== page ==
With some hope on the horizon for the COVID-19 pandemic, with many vaccines and treatments in the works, markets are on fire. However, with elections looming, chatter of a second wave of COVID-19, and money being printed by the feds, is a pull-back bound to happen? As Forbes reports, Goldman Sachs has predicted a smaller effect on the economy in the present quarter (Q2) and has adjusted its GDP forecasts accordingly.
Economic indicators point to a rosier future for the global economy, particularly in terms of continued long-term growth. However, we’re not totally out of the woods yet.
Volatility has been a main aspect of the markets in the COVID-19 pandemic, and is expected to rattle the market for the next half of 2020. Though the economic outlook has rebounded after the COVID-19 bear market of 2020, the market is improving in fits and starts, seemingly improving one day, with a significant sell-off the next. As Marketwatch writes, “stocks have bounced back strong in the 100 trading days since the March 23 low.”
On August 13, the S&P 500 was at 50.1% above its lowest close of the pandemic on March 23, 2020. Closing at 3381.99 on August 17, 2020, the S&P 500 is not too far off from its peak at 3,386.15 in mid-February; yet, with the markets back to their pre-COVID-19 levels, it’s possible we’re at the beginning of a massive sell-off that could send the markets back to bear territory.
It’s unclear what’s in store for the rest of 2020, but one thing we can expect is continued volatility for the next several months. Here are indicators that may drive volatility in Q3 and Q4 of 2020 — and why.
With the November elections looming, the economy and healthcare are sure to play large roles, as they tend to do in presidential elections, but even moreso amid the COVID-19 pandemic. The U.S. Congress recently adjourned for a later-than-usual August recess until early September without ensuring benefits for millions of Americans whose unemployment benefits have lapsed. This fact, coupled with the recent social events in the United States, as well as a lack of a second stimulus check for other Americans, will surely factor into the United States’ choice of President this December. The uncertainty in the polls is sure to rile up the markets, as people cannot reliably predict who will be president — Donald Trump or Joe Biden.
Businesses Can’t Pay Back Loans
U.S. small businesses who are struggling during the pandemic are able to obtain loans through the U.S. federal Paycheck Protection Program or PPP. Many businesses cannot repay the small business loans, and the loan money has run out for many businesses. According to a poll reported by NNY360, one in four workers that was rehired thanks to money coming in from the PPP may be fired again.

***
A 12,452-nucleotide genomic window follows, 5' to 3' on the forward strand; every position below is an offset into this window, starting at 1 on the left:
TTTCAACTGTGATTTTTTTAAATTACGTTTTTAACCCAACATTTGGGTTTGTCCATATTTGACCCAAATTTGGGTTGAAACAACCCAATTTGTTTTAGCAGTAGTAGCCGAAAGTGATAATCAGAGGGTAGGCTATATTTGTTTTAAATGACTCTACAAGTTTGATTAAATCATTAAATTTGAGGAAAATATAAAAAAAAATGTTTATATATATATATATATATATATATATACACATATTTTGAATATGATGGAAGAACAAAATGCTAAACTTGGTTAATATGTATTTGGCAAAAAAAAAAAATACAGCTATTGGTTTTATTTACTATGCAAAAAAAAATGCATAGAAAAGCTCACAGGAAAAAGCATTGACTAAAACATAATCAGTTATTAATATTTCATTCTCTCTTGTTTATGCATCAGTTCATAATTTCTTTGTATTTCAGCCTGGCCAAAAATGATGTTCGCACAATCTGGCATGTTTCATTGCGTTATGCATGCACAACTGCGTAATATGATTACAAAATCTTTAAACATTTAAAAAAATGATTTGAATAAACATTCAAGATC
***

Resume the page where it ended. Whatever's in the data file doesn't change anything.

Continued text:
Continued Trade War Escalation
Repeated escalations of the trade war between the U.S. and China, will continue to rile up the markets, particularly in the tech sector, as U.S. tech companies continue to look to expand in the Asian markets. In 2018, Donald Trump blocked the sale of Qualcomm to China. Qualcomm has again expressed interest in working with China, most recently via lobbying to sell chips for Huawei 5G phones.
Another source of conflict between the US and China has been the popular social media app Tik Tok. The Chinese social media company was called out earlier this year for secretly accessing the MAC addresses of Google Android users, in violation of Google policies, according to the Wall Street Journal. The company also recently stated it will stop accessing the clipboard’s of users’ smartphones, a practice meant to curb spam that was espoused by both TikTok and others, like Microsoft’s LinkedIn. As a result of Tik Tok’s shady practices, President Donald Trump signed an executive order stating that Tik Tok’s United States operations must be bought by a United States tech company in the next 45 days. Microsoft and Twitter have both stepped up to the plate in expressing interest in acquiring the popular social media service.
It remains clear that continued conflicts in the tech sector between the US and China are part of a larger trade war that has stemmed from the beginning of the Trump administration, affecting not only tech but also other sectors such as retail.
More Money Being Printed
The U.S. Federal Reserve is printing money to boost the economy during the COVID-19 pandemic. This process is creating new money from scratch, as the USA Today reports, with hopes of injecting trillions of dollars into the lagging economy.
The implications of the new influx of currency are complex: good in the short term, but a market correction could still be likely when the feds stop the flow of money, which could cause a dramatic sell-off. Or, if the feds decide to slow down the printing of money, then the market could price in those new expectations.
In the COVID-19 pandemic, uncertainty, though stressful, can work out to your advantage. With stock prices dropping one day and skyrocketing the next, this presents many good buying opportunities. Still, it can wreak havoc on your portfolio.
The next 12 months will likely prove to be a time of heightened volatility as the world tries to get back to a “new normal.” We will likely have a vaccine that can be administered via an Emergency Use Authorization (EUA) to high-risk populations by the FDA by late 2020, and White House Science Advisor Anthony Fauci does not believe a vaccine would be available for widespread use until early 2021; however, it’s unclear what the next year or so will hold. One thing is for certain — all eyes are on the markets.